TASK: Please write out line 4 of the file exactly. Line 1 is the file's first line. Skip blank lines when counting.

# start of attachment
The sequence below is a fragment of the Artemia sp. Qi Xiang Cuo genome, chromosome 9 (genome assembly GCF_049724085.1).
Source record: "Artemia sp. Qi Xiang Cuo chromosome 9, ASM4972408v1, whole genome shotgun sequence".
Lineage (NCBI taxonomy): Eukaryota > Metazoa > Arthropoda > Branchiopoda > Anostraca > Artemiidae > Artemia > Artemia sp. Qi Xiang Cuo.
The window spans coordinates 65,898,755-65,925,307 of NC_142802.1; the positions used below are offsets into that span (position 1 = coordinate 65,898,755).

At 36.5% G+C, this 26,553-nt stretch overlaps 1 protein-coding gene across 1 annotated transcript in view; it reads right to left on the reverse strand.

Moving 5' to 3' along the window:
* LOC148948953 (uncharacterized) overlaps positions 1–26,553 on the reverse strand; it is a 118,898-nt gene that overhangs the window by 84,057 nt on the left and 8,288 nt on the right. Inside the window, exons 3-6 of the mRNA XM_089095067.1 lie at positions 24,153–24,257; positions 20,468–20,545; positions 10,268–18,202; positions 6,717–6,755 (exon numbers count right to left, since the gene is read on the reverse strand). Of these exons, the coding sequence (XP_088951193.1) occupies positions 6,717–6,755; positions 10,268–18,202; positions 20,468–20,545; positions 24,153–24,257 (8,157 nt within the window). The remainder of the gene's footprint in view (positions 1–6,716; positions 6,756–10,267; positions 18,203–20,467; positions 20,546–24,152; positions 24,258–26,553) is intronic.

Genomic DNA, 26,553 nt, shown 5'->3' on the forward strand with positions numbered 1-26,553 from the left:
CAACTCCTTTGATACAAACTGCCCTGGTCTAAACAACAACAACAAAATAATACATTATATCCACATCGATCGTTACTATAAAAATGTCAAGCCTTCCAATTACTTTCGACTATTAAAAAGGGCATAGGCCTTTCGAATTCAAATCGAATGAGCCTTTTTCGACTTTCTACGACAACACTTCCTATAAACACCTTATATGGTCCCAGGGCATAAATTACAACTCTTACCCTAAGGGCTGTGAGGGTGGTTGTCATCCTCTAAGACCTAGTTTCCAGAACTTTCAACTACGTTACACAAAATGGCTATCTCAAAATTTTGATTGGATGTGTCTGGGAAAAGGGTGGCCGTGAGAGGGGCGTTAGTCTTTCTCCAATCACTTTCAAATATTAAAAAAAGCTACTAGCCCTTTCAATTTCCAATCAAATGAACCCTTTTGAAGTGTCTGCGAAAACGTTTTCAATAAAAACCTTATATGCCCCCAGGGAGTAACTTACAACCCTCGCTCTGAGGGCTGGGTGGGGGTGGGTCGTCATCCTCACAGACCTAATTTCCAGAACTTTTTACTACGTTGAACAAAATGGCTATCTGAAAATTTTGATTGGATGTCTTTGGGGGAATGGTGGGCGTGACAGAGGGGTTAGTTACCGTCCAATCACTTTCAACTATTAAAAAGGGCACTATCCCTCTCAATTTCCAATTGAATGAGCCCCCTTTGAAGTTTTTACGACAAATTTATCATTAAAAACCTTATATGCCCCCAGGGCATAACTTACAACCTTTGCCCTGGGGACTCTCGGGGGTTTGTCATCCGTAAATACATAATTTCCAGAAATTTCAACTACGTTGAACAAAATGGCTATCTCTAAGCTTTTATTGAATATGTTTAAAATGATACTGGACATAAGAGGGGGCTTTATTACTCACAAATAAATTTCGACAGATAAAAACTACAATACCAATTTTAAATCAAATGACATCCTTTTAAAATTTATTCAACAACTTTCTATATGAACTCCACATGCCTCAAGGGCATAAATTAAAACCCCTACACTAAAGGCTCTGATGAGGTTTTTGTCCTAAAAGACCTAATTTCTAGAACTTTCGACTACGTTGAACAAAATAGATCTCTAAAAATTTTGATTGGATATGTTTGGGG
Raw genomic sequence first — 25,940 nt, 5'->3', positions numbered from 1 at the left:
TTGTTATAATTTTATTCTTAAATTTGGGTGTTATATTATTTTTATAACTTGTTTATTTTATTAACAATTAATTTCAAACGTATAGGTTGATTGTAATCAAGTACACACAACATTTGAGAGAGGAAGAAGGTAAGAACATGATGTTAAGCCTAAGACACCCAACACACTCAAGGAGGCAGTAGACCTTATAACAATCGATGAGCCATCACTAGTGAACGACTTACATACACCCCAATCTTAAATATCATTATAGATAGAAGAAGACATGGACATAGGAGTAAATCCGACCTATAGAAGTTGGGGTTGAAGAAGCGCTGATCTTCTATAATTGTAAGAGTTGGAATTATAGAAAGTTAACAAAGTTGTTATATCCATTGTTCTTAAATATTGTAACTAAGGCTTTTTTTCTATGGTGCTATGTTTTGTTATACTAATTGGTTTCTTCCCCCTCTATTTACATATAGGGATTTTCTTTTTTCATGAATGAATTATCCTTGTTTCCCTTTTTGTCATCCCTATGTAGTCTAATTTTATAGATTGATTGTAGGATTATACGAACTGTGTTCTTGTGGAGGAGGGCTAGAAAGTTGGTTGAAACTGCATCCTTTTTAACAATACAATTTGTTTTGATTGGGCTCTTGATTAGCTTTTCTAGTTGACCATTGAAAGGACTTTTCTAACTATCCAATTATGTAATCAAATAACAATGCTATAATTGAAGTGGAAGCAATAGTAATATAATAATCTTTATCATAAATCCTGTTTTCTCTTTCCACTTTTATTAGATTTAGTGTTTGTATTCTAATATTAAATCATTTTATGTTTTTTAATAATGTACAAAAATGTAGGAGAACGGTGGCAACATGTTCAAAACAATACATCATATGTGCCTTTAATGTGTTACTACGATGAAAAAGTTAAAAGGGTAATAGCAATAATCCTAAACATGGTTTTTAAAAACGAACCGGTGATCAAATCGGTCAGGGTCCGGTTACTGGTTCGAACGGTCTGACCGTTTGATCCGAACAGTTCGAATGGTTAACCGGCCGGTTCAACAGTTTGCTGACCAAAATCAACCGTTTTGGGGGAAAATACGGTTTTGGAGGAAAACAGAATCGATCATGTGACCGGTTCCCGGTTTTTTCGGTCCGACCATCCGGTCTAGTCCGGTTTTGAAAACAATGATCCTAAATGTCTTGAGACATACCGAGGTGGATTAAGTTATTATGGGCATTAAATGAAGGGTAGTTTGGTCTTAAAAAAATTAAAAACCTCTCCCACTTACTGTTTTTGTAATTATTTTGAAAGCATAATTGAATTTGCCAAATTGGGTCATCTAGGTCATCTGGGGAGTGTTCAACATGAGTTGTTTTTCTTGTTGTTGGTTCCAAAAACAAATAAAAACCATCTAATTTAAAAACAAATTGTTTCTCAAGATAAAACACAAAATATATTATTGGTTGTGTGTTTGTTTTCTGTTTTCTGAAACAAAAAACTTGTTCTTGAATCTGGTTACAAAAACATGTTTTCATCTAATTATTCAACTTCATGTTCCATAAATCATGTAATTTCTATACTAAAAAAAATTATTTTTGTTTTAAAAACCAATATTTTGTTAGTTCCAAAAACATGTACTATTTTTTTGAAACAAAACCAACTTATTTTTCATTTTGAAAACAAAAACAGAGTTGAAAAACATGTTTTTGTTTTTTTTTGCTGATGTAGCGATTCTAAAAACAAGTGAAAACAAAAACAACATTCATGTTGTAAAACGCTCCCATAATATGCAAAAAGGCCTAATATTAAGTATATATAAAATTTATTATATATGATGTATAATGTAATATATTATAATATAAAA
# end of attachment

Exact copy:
The window spans coordinates 65,898,755-65,925,307 of NC_142802.1; the positions used below are offsets into that span (position 1 = coordinate 65,898,755).